US Fish & Wildlife Service



Date of this Version



Published by the U.S. Fish and Wildlife Service, 1-4, (2009)


The Rainwater Basin Wetland Management District is often asked the question “If your job is to manage for wildlife, why are you grazing the vegetation? There is nothing left for wildlife!”

It is believed that historically, grazing of Rainwater Basin wetlands by large herds, especially during dry conditions was a driving force in keeping wetland vegetation in an early successional state. Likewise, it is commonly observed that the lack of disturbance by animals, fire, or mechanical means will cause wetland vegetation to shift from annual, early successional plants to perennial, late successional plants such as cattail and river bulrush.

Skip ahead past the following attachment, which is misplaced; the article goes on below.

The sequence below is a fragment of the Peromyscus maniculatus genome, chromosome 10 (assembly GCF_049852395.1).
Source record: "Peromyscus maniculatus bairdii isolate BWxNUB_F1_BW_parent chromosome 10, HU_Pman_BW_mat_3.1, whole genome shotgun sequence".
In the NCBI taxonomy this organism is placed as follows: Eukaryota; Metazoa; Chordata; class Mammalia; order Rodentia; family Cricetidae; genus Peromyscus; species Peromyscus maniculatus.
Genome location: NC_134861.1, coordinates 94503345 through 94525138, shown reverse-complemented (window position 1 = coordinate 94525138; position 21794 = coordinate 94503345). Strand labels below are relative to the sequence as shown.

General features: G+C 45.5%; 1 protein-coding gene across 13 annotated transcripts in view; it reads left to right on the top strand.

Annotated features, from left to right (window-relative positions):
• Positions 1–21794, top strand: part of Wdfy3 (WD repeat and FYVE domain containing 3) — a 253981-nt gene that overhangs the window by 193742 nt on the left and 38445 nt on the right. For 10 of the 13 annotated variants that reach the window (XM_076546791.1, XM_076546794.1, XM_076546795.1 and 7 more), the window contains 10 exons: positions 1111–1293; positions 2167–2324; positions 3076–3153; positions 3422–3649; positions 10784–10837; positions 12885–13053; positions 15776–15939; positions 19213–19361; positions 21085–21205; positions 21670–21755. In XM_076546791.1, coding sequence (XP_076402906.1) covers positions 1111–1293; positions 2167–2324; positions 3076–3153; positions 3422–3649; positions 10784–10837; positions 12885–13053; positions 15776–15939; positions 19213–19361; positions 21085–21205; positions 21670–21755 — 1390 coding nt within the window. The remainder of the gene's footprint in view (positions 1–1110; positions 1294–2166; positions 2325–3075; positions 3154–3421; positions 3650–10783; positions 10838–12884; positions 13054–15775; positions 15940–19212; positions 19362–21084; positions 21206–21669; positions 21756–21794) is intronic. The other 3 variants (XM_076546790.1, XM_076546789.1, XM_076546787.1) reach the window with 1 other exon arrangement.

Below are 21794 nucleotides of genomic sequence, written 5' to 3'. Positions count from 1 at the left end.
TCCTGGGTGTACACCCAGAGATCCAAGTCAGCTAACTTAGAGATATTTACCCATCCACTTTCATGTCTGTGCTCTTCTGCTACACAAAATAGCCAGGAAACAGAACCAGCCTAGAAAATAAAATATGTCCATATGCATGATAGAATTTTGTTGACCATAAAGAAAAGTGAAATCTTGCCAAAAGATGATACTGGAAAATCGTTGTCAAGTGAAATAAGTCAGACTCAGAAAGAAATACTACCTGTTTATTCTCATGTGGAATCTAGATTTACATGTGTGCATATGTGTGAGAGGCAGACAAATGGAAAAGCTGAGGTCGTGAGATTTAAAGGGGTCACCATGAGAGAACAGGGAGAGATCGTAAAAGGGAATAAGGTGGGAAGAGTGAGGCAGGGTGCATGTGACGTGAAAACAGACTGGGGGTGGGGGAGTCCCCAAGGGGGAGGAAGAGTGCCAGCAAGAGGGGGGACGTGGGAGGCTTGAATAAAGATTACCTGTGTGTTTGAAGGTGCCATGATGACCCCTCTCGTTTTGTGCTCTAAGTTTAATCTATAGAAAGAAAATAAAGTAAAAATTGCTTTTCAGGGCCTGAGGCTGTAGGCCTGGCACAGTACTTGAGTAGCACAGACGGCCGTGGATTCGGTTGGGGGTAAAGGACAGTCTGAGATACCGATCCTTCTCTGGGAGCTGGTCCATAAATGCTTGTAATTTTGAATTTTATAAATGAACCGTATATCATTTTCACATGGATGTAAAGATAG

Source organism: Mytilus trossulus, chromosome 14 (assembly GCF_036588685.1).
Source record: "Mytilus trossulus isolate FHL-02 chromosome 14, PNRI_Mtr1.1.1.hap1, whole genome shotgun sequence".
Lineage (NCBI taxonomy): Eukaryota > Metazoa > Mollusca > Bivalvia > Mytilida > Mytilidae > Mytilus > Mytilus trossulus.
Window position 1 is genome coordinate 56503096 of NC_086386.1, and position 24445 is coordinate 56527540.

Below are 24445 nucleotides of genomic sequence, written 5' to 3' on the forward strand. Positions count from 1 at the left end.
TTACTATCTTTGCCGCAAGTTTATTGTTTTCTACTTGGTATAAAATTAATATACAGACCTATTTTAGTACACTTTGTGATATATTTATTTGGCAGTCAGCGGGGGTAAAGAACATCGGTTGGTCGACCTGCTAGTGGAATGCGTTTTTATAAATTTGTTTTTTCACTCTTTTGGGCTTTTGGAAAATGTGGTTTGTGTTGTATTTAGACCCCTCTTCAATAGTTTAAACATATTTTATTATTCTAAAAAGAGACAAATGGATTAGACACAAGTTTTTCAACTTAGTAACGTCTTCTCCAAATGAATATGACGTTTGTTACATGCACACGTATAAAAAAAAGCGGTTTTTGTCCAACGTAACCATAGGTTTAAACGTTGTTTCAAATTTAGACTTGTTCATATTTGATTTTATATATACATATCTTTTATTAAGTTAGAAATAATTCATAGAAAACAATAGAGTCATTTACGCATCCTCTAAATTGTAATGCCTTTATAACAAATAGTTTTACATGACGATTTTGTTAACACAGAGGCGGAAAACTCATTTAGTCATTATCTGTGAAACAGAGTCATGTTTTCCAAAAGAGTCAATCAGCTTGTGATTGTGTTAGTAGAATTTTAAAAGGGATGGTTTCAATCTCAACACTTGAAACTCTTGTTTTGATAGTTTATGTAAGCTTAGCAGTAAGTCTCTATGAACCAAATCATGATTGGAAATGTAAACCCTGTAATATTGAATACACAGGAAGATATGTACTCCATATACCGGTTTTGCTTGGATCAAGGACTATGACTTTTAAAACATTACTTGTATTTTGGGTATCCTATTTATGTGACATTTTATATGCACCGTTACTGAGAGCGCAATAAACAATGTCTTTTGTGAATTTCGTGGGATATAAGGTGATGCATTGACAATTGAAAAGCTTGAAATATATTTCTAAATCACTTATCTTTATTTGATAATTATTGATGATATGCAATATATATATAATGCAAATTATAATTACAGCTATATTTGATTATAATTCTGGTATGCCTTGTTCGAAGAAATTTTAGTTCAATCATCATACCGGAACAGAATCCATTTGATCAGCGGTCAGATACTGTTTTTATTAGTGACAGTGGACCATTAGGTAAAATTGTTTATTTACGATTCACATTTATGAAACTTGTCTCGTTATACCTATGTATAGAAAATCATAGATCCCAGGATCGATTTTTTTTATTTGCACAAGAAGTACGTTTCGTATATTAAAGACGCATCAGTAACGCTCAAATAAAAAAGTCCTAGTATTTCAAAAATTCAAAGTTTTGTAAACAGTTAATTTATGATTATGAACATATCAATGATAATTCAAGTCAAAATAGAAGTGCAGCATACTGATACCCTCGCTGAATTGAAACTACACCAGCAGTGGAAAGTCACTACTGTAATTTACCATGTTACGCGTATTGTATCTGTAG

Historical accounts describe how Native Americans set prairie fires to attract bison to graze on the new growth of vegetation following fire. Patch grazing today demonstrates both bison and cattle preference for recently burned over non-burned grasslands.

Since wild fires and free-roaming bison no longer maintain the wetland vegetation, some type of modern day management has to be done to mimic the process. Management is now done using prescribed burning followed by intense livestock grazing.